The short answer: it depends. But certainly there’s less alcohol available in the skies. You may indeed feel like a drink after taking the plunge and getting on a plane this summer. Then again, my own recent experience has been that some of the changes to passengers’ experience has made the occasionally bumpy moments of transiting an airport much smoother.

This is especially true of back-to-front boarding rather than the boarding-by-status we’ve all become accustomed to. It also makes for a more relaxing journey being in an airport with fewer people. Neither of these current perks of traveling is likely to last so enjoy them while you can.

Most of our plane journeys have changed ©EV040/Shutterstock

All that said, while premium cabin passengers may not be able to board first and sit there trying to ignore the stream of less-fortunate souls drifting past them to their fate at the rear of the plane, they have retained some perks. They can still grab a drink in airline lounges and in some cases it’ll be served at your seat. And once onboard, many US-based carriers retain or have reintroduced the alcoholic drinks service for business class, in contrast to the bottled water only on offer in the main cabin. Southwest, who have no premium cabin, are serving water and snack mix on flights over 250 miles and JetBlue have a similar, simplified arrangement on all flights.

In Europe you’re likely to be handed a plastic bag with a snack and a bottle of water at best in economy on many airlines including British Airways. In upmarket cabins alcohol is more likely to be available and generally served in individual miniature sizes. Low-cost carriers are generally more gung-ho for grog. If you don’t mind paying (contactless card only), easyJet, Ryanair and Wizz will all serve you a drink from a limited menu. After perusing their menus online you may conclude that it is easier to get a beer than a coffee - hot drink service is generally suspended.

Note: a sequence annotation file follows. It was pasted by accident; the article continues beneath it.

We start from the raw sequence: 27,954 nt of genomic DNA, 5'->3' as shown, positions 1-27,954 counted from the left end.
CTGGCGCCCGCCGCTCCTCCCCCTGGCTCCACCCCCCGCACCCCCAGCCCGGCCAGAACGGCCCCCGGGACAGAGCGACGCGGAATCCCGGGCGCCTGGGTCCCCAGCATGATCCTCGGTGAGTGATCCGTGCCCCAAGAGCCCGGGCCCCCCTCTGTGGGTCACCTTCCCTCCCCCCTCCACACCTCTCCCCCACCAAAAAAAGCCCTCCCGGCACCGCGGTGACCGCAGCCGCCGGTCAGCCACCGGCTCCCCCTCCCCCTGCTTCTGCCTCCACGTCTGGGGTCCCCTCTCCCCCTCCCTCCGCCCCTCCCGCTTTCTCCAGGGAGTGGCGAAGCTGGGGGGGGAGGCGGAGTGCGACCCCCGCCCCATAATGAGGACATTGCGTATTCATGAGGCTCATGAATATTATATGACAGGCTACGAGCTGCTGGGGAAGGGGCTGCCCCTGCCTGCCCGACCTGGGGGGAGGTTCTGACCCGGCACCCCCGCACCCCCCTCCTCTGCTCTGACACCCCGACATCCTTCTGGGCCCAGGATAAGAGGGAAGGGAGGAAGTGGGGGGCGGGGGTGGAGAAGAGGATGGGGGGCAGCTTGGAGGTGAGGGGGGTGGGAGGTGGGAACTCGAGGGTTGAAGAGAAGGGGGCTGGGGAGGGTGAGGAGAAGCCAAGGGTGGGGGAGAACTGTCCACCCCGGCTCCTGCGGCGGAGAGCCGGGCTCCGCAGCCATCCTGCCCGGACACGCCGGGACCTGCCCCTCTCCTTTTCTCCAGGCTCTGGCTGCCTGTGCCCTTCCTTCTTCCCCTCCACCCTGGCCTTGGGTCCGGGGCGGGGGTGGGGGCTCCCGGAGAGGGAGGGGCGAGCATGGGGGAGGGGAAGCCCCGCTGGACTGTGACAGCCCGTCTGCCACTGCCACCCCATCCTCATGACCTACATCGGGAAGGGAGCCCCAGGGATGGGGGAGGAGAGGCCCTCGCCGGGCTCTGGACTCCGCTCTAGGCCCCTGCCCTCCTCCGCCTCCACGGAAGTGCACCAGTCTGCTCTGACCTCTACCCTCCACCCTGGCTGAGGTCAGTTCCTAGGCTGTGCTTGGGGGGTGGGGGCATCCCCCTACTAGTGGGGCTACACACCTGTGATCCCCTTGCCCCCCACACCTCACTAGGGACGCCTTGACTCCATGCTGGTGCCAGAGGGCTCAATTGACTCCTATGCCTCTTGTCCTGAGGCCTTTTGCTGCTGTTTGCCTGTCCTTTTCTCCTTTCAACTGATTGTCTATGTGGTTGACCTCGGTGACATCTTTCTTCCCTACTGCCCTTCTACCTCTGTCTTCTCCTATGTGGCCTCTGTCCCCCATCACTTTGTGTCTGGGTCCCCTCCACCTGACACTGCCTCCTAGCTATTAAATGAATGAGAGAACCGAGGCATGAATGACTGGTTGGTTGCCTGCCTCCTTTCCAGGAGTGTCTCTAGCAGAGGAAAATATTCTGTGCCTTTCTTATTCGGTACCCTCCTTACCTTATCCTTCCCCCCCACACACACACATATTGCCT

flight attendant serving customers on an airplane
Service varies depending on the airline and length of journey ©Compassionate Eye Foundation/Justin Pumfrey/Getty Images

On long-haul international flights things are a little different. Generally if you’re going to be offered alcohol it will be with your meal, and the selection of beer, wine and spirits may be more limited than usual. There’s no tray of drinks coming round on most airlines no matter what class you’re in which may make some premium cabin dwellers ponder what the point is of going anywhere. And no matter what class you’re in you can expect in-flight meals and drinks to look more like a packed lunch than a gourmet experience. 

Of course, those high-stooled seafood and champagne bars and in-airport Irish pubs will be operating as normal should you fancy a pre-flight tipple. You could even argue that these establishments need your support in these challenging times for the travel industry. 

Why stop alcohol in the first place? Firstly to reduce physical touchpoints between passengers and staff. And the less food and drink on offer, the less time passengers will spend with masks off. Fewer drinks means passengers needing to go to the bathroom less, and in doing so moving round the cabin in the first place.

You might also like: 

Ask LP: can I still use the bathroom on a plane?
Ask LP: what if my country introduces travel restrictions while I'm away?
US airline uses newly-approved virus-killing coating to keep planes clean

Explore related stories

Cize, France - July 9, 2015: French high speed train TGV operated by SNCF, national rail operator on Cize-Bolozon viaduct bridge in Ain, Rhone-Alpes region in France. This train was developed during the 1970s by GEC-Alsthom and SNCF. A TGV test train set the record for the fastest wheeled train, reaching 574.8 km/h (357.2 mph) on 3 April 2007. Viaduct of Cize-Bolozon in summer season in Bugey along Ain river. This viaduct is a combination rail and vehicular viaduct crossing the Ain gorge. An original span built in the same location in 1875 was destroyed in World War II. Reconstructed as an urgent post-war project due to its position on a main line to Paris, the new viaduct reopened in May 1950. It carries road and rail traffic at different levels.
Brand-name, European Culture, Travel, People Traveling, Tourism, High Speed Train, Locomotive, Elevated Road, High Speed, Arch Bridge, Railway Bridge, Elevated Railway Track, Viaduct, Railroad Crossing, Stone Material, Symmetry, Crossing, Scenics, Arch, Bullet Train, Majestic, Journey, Blue, Ancient, Old, Pattern, French Culture, Architecture, Transportation, Nature, Rural Scene, Panoramic, Ain, Rhone-Alpes, France, Europe, Tree, Summer, Mountain, Hill, Landscape, Sky, River, Water, Railroad Track, Bridge - Man Made Structure, Monument, Train, Mode of Transport, Stone Bridge, SNCF, TGV, Alstom, Bugey

Sustainable Travel

How to get around France: from cycling to traversing by train

May 18, 2024 • 7 min read